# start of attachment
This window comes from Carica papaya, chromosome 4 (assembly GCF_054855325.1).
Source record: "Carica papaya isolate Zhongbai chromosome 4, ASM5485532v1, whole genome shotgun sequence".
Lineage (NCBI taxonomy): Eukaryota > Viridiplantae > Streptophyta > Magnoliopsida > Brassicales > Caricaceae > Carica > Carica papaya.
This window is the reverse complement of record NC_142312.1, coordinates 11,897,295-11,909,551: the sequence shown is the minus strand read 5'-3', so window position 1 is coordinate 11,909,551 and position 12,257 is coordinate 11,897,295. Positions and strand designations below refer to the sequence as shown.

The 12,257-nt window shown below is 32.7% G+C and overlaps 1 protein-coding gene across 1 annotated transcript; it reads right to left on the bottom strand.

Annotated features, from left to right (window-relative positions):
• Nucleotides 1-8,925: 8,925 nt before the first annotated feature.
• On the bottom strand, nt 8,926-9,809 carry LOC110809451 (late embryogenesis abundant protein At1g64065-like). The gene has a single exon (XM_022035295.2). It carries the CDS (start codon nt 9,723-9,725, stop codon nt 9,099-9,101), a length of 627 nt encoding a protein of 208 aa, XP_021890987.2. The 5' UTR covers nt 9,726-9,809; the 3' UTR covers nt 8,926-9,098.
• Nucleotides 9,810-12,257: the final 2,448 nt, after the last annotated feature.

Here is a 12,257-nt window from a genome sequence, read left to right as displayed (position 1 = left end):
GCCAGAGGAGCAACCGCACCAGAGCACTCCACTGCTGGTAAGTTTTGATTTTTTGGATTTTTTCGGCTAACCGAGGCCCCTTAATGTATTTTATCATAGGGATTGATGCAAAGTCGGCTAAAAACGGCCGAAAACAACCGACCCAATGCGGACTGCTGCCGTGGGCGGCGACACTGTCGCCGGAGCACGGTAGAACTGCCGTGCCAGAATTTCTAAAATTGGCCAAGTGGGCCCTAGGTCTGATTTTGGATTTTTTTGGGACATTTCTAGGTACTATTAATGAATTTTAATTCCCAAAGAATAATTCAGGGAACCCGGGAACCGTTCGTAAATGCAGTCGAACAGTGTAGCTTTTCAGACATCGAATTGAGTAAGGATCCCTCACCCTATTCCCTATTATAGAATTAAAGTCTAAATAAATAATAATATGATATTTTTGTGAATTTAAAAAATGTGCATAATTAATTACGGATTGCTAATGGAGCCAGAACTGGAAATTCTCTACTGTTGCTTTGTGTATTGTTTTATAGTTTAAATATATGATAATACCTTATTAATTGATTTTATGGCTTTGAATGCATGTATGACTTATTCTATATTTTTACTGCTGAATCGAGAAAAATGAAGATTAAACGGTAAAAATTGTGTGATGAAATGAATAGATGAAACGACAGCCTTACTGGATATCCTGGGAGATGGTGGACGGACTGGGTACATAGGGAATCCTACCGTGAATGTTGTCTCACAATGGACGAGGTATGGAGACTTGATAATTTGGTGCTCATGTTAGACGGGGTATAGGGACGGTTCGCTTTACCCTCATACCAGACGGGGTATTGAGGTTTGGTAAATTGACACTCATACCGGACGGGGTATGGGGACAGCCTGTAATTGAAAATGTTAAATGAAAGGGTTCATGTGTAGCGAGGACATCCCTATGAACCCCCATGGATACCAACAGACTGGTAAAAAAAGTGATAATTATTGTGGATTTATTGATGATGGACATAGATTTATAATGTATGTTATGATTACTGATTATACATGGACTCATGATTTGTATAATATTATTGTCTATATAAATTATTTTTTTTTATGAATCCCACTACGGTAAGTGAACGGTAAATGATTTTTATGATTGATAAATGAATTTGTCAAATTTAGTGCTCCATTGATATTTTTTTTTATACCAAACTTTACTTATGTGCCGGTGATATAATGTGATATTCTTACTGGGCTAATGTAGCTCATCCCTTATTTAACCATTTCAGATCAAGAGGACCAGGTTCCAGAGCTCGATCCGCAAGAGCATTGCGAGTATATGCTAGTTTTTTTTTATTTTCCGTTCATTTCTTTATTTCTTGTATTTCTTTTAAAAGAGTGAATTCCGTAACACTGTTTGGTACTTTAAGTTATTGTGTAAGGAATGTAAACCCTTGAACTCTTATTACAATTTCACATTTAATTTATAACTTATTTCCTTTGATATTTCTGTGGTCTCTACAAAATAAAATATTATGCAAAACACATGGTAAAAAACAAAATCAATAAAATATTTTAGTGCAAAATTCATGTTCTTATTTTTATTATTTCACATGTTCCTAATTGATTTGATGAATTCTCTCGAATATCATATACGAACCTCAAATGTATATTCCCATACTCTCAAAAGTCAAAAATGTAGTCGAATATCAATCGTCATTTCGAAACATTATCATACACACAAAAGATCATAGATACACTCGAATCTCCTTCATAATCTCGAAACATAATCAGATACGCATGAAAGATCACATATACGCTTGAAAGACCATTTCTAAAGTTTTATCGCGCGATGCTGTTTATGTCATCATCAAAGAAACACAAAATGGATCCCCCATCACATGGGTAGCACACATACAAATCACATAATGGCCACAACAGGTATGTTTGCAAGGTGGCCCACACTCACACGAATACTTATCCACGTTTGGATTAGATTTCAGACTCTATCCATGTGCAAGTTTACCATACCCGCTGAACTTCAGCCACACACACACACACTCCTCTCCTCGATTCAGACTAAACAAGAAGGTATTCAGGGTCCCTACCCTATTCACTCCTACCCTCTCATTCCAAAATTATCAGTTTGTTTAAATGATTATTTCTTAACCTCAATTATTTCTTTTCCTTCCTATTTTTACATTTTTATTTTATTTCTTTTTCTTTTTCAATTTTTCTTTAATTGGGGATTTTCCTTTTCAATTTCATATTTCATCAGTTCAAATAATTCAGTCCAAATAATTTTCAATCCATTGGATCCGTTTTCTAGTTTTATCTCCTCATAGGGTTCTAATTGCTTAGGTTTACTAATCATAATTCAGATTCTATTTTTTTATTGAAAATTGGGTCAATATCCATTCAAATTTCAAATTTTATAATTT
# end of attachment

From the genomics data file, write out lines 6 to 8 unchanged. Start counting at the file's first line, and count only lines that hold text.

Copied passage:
Annotated features, from left to right (window-relative positions):
• Nucleotides 1-8,925: 8,925 nt before the first annotated feature.
• On the bottom strand, nt 8,926-9,809 carry LOC110809451 (late embryogenesis abundant protein At1g64065-like). The gene has a single exon (XM_022035295.2). It carries the CDS (start codon nt 9,723-9,725, stop codon nt 9,099-9,101), a length of 627 nt encoding a protein of 208 aa, XP_021890987.2. The 5' UTR covers nt 9,726-9,809; the 3' UTR covers nt 8,926-9,098.